HIIT Vs Cardio

These training protocols both have great benefits and some downfalls. Let us compare steady state cardiovascular training and High Intensity Interval Training (HIIT). They are both excellent training methods to loose weight and improve cardiovascular fitness however the downfalls of each, can hinder your progress. This will help you to figure out which method is best for you, to gain the results you desire.

Conventional pre historic steady state cardio involves, continuous rhythmic movement of large muscle groups, for a non stop period of time. The length of time and intensity is dependant on your goals;

  • For weight management: low-moderate intensity, 50-70%  max heart rate (MHR) for up to 60 minutes, 3-5 times a week.
  • To improve cardiovascular fitness: moderate – high intensity, 70-80% MHR, 20-30minutes 2-3 times a week

This method of cardiovascular training will help you to loose weight, unfortunately this loss also includes the precious muscle mass you have bleed, sweat and cried for. In addition too much high impact aerobic training (e.g. Jogging) can result in damaged connective tissue which can lead to arthritis.

To calculate MHR: 230 minus your age.

To combat the loss of muscle but still burn fat, include low Intensity Steady State cardio (LISS) into your routine. LISS is pretty much what it says on the tin,  45-60% MHR for 30- 60 minutes. LISS is great if you have injuries, are overweight or suffer from a disease which effects your joints and or heart, as it does not involve high impact on your joints or strenuous pressure on your heart. The low intensity of LISS means that fat is the primary source of fuel however this is quite a lengthy time to train aerobically on top of resistance training, which can be unrealistic to fit into your every day schedule.

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When running short of time HIIT can come in handy, short bursts of all out effort, 80-95% MHR followed by short lower intensity intervals or complete rest intervals (trust me these rest periods are never long enough and feel shorter and shorter the closer to the end you get). Aim for 15-20 minutes and your done. HIIT has become favourable as of late because research has shown it preserves more muscle mass than steady state cardio. This preservation is down to two reasons, one being the stress placed on the muscles is similar to weight lifting. The other is down to its shorter session time, after 40-45 minutes of cardio your body starts to loose muscle, just compare a marathon runner with a sprinter.Who wants to look like Mo Farah when you can looked ripped like Usain Bolt! HIIT training also burns more fat than steady state cardio as it stimulates the metabolism to keep burning once the workout has finished due to EPOC (Excessive Post exercise Oxygen Consumption) or ‘after burn’. One negative aspect of HIIT, is that it should not be completed more than 3 times as week. It puts a lot of stress on your central nervous system, requiring longer rest to fully recover. Not to mention it can be tough to conjure up the energy to complete HIIT, if you have just finished an all resistance session but who said training was easy! Train insane or remain the same!!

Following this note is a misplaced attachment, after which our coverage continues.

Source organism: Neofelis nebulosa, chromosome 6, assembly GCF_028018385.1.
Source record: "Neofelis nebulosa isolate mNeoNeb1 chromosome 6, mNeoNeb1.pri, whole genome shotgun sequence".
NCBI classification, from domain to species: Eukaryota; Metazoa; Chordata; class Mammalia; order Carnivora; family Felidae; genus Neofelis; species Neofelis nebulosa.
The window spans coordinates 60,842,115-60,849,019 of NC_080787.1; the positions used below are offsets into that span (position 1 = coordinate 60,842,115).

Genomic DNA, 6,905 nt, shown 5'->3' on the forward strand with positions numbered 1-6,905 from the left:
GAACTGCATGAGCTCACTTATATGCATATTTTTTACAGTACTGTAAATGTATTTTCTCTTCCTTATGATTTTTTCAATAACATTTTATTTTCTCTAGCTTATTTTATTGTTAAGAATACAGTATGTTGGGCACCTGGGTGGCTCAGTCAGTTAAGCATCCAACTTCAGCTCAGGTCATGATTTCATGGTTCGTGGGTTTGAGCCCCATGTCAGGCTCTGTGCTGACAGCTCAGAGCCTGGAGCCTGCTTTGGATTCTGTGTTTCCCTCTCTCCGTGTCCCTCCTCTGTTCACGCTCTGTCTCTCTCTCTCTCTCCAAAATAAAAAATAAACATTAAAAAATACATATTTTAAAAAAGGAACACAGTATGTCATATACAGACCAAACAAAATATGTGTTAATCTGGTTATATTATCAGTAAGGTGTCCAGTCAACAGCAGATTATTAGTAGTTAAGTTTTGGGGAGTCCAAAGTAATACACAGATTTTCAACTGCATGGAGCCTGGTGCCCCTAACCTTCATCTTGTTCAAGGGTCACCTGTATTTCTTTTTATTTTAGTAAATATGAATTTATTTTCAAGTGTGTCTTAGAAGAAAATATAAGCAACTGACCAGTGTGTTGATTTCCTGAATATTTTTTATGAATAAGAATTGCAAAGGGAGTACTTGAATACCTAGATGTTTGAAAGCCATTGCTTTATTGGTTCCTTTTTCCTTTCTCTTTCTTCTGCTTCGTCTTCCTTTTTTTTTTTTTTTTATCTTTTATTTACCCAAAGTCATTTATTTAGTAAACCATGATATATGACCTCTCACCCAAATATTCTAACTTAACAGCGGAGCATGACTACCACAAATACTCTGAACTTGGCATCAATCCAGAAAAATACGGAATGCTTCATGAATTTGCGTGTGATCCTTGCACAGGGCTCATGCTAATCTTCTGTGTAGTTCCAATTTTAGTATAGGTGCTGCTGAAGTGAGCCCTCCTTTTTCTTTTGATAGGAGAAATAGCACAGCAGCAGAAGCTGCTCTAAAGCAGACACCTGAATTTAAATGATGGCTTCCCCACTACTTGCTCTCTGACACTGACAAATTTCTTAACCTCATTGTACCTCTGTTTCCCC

For the best fat loss results, your routine should include a mixture of the above, to give your body the after burn from HIIT but also allow your body to recover while performing LISS. LISS can promote recovery by encouraging blood flow to damaged muscles. In saying that, everyone is different, try to mix it up and figure out what is best for you! Remember steady state cardio does not have to be completed in one full session it can be spread out through day.

Reference

http://www.myprotein.com/thezone/training/hiit-liss-workouts-for-fat-loss/

https://www.kaylaitsines.com/blogs/education/92736262-why-liss-should-be-a-part-of-your-workout-routine

http://www.bodybuilding.com/fun/going-steady-5-reasons-to-do-steady-state-cardio.html

http://www.simplyshredded.com/cardio-for-fat-loss-high-intensity-interval-training-cardio-vs-low-intensity-steady-state-cardio.html

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